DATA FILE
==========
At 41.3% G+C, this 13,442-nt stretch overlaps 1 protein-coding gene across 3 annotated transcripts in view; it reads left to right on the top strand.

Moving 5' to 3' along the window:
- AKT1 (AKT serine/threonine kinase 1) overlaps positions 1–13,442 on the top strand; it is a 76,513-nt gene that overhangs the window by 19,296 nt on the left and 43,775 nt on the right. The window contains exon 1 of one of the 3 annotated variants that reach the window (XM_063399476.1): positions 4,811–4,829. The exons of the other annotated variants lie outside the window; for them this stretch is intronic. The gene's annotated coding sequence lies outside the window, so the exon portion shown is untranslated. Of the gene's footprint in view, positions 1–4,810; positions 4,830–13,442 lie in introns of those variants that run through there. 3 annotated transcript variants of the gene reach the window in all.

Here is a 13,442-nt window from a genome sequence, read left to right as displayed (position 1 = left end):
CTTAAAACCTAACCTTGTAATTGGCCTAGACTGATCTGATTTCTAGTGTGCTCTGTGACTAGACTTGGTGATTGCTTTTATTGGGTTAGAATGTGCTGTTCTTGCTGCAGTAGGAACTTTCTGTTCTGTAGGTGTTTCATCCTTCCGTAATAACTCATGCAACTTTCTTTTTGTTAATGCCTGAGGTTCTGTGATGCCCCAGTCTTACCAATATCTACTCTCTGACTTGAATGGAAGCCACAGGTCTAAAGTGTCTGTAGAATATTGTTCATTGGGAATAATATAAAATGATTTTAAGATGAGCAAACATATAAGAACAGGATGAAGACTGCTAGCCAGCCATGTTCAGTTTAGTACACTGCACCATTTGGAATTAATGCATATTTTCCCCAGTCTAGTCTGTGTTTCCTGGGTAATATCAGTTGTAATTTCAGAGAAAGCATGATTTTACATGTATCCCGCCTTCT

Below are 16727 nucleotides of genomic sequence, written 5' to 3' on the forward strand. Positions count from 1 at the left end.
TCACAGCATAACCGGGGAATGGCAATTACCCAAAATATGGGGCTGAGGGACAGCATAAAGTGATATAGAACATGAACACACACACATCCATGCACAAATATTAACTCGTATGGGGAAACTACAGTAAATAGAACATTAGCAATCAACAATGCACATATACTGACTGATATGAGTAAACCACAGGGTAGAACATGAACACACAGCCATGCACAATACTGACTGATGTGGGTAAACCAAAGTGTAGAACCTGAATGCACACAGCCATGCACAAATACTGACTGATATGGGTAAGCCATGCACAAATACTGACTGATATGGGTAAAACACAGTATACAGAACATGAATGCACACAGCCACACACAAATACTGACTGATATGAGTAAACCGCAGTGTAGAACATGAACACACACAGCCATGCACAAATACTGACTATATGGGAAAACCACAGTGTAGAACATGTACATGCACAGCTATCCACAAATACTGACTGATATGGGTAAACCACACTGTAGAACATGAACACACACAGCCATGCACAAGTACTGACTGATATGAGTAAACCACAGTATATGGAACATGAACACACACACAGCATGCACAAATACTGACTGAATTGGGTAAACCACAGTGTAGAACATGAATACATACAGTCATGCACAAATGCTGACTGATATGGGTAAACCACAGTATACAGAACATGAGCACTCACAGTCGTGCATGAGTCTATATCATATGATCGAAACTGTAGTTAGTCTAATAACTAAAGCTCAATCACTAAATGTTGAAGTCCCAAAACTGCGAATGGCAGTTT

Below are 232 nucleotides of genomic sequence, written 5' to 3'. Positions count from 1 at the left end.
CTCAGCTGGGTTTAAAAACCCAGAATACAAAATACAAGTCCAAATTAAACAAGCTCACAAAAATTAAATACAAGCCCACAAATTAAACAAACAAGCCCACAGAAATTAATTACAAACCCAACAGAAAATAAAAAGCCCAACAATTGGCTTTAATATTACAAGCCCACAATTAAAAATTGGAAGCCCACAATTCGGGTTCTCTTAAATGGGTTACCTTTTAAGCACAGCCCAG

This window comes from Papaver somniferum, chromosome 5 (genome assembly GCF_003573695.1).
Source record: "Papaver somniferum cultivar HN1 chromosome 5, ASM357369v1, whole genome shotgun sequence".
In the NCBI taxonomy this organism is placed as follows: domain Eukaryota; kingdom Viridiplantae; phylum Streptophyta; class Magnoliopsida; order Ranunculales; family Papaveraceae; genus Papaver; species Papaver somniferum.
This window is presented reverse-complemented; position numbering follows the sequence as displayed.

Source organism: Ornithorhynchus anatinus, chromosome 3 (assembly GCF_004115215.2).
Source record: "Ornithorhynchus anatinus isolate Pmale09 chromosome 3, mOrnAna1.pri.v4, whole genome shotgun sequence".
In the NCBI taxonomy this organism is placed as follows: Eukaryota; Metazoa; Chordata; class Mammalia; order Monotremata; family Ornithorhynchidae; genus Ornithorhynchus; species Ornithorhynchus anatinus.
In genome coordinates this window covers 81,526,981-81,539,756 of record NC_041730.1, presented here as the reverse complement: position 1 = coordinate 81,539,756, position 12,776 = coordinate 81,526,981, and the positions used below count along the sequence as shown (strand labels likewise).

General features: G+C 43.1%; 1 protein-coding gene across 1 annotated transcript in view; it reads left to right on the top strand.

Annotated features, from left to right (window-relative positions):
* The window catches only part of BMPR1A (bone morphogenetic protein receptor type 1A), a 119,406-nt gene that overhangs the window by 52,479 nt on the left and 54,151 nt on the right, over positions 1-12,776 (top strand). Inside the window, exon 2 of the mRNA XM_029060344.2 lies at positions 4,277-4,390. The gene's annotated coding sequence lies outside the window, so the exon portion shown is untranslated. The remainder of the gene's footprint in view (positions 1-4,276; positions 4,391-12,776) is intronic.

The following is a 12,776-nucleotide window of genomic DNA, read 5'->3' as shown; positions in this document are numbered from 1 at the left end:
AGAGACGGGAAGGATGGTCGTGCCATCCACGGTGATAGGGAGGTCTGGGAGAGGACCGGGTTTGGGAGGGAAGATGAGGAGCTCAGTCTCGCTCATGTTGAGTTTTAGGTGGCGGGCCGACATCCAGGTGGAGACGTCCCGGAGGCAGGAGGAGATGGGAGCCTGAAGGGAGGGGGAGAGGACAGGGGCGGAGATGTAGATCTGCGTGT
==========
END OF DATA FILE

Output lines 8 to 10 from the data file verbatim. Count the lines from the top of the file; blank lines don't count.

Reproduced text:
Below are 232 nucleotides of genomic sequence, written 5' to 3'. Positions count from 1 at the left end.
CTCAGCTGGGTTTAAAAACCCAGAATACAAAATACAAGTCCAAATTAAACAAGCTCACAAAAATTAAATACAAGCCCACAAATTAAACAAACAAGCCCACAGAAATTAATTACAAACCCAACAGAAAATAAAAAGCCCAACAATTGGCTTTAATATTACAAGCCCACAATTAAAAATTGGAAGCCCACAATTCGGGTTCTCTTAAATGGGTTACCTTTTAAGCACAGCCCAG

This window comes from Papaver somniferum, chromosome 5 (genome assembly GCF_003573695.1).